Salem State University
Northern Essex Community College
Lawrence Public Schools
UMass-Lowell
Charles Hope Companies, LLP
Greater Lawrence Family Continuity Program
Mass. Office for Refugees and Immigrants
MIRA Coallition
Phillips Academy Andover
Project Bread

CEO/Executive Director/Board Comments

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Foundation Comments

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Staff Information

Number of Full Time Staff 120
Number of Part Time Staff 2
Number of Volunteers 1
Number of Contract Staff 8
Staff Retention Rate % --

Staff Demographics

Ethnicity African American/Black: 1
Asian American/Pacific Islander: 4
Caucasian: 77
Hispanic/Latino: 39
Native American/American Indian: 0
Other: 1
Other (if specified): Indian
Gender Female: 96
Male: 26
Not Specified 0

Plans & Policies

Organization has Fundraising Plan? No
Organization has Strategic Plan? Yes
Years Strategic Plan Considers 5
Management Succession Plan No
Business Continuity of Operations Plan No
Organization Policies And Procedures Yes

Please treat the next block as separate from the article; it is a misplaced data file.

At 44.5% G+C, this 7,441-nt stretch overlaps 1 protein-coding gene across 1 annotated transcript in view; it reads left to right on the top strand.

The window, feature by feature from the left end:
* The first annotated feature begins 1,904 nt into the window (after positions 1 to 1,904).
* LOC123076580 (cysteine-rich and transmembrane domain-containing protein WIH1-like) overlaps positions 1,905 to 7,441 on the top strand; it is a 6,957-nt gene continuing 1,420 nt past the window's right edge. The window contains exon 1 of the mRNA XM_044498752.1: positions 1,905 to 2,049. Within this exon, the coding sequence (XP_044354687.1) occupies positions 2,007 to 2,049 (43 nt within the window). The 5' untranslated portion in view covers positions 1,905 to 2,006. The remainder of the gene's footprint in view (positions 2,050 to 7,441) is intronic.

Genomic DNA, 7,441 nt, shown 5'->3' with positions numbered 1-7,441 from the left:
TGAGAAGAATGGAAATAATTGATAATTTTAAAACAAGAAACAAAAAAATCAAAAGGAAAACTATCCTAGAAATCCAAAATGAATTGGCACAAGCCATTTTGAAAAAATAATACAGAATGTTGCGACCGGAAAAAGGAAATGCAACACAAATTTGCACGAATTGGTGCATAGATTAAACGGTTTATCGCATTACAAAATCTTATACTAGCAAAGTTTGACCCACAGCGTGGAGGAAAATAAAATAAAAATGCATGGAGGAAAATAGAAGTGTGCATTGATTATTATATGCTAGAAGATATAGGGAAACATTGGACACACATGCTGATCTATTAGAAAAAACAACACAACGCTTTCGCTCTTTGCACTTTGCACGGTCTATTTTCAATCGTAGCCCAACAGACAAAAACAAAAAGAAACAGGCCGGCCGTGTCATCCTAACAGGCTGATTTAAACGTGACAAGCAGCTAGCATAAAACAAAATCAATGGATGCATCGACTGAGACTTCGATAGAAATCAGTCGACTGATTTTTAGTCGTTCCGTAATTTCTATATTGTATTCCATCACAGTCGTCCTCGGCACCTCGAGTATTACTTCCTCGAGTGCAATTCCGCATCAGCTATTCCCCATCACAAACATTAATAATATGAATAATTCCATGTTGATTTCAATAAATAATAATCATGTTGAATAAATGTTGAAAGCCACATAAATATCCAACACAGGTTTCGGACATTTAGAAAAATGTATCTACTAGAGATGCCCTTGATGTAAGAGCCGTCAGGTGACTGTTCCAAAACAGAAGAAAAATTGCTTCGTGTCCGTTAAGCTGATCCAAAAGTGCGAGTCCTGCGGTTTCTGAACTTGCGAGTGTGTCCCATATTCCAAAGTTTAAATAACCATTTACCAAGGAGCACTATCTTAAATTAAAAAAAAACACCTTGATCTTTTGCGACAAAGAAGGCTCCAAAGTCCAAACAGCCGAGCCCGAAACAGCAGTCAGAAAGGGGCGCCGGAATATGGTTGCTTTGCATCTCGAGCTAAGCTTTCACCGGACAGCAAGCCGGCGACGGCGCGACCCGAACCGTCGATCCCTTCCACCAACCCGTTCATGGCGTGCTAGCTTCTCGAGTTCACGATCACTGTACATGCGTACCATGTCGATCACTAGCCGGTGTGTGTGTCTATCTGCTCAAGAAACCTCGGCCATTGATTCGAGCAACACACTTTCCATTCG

Nondiscrimination Policy Yes
Whistle Blower Policy Yes
Document Destruction Policy No
Directors and Officers Insurance Policy Yes
State Charitable Solicitations Permit --
State Registration --

Risk Management Provisions

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Reporting and Evaluations

Management Reports to Board? Yes
CEO Formal Evaluation and Frequency Yes Annually
Senior Management Formal Evaluation and Frequency Yes Annually
Non Management Formal Evaluation and Frequency Yes Annually

Governance


Board Chair Mr. John Housianitis
Board Chair Company Affiliation Central Catholic High School
Board Chair Term Sept 2014 - Aug 2015
Board Co-Chair Ms. Raquel Bauman
Board Co-Chair Company Affiliation Retired
Board Co-Chair Term Sept 2014 - Aug 2015

Board Members

Name Company Affiliations Status
Mr. Rafael Abislaiman Merrimack Valley Workforce Investment Board Voting
Ms. Raquel Bauman Ayer Shirley Regional School District Voting
Ms. Donna Bertilino Northern Essex Community College Voting
Ms. Dolores Calaf La Alianza Hispana Voting
Ms. Courtney Conlon Conlon Products Voting
Ms. Ethel Cruz Lawrence Public Schools Voting
Ms. Patricia Fernandez Elder Services of the Merrimack Valley Voting
Mr. Ken Hamilton Psychological Center Voting
Ms. Anne Hemmer People's United Bank Voting
Ms. Marisol Hilario Appleseeds Voting
Mr. John Housianitis Central Catholic High School Voting
Mr. Jose Javier Independent Contractor Voting
Ms. Ana Medina Greater Lawrence Technical School Voting
Ms. Kretcha Roldan SABES North East Regional Support Center Voting
Mr. Gregory W. Spurr III TD Bank NA Voting
Ms. Marybeth Sullivan Retired Voting
Ms. Wendy Taylor Dept. of Youth Services Voting
Ms. Joan Thompson Marian Court College Voting

Constituent Board Members

Name Company Affiliations Status
-- -- --

Youth Board Members

Name Company Affiliations Status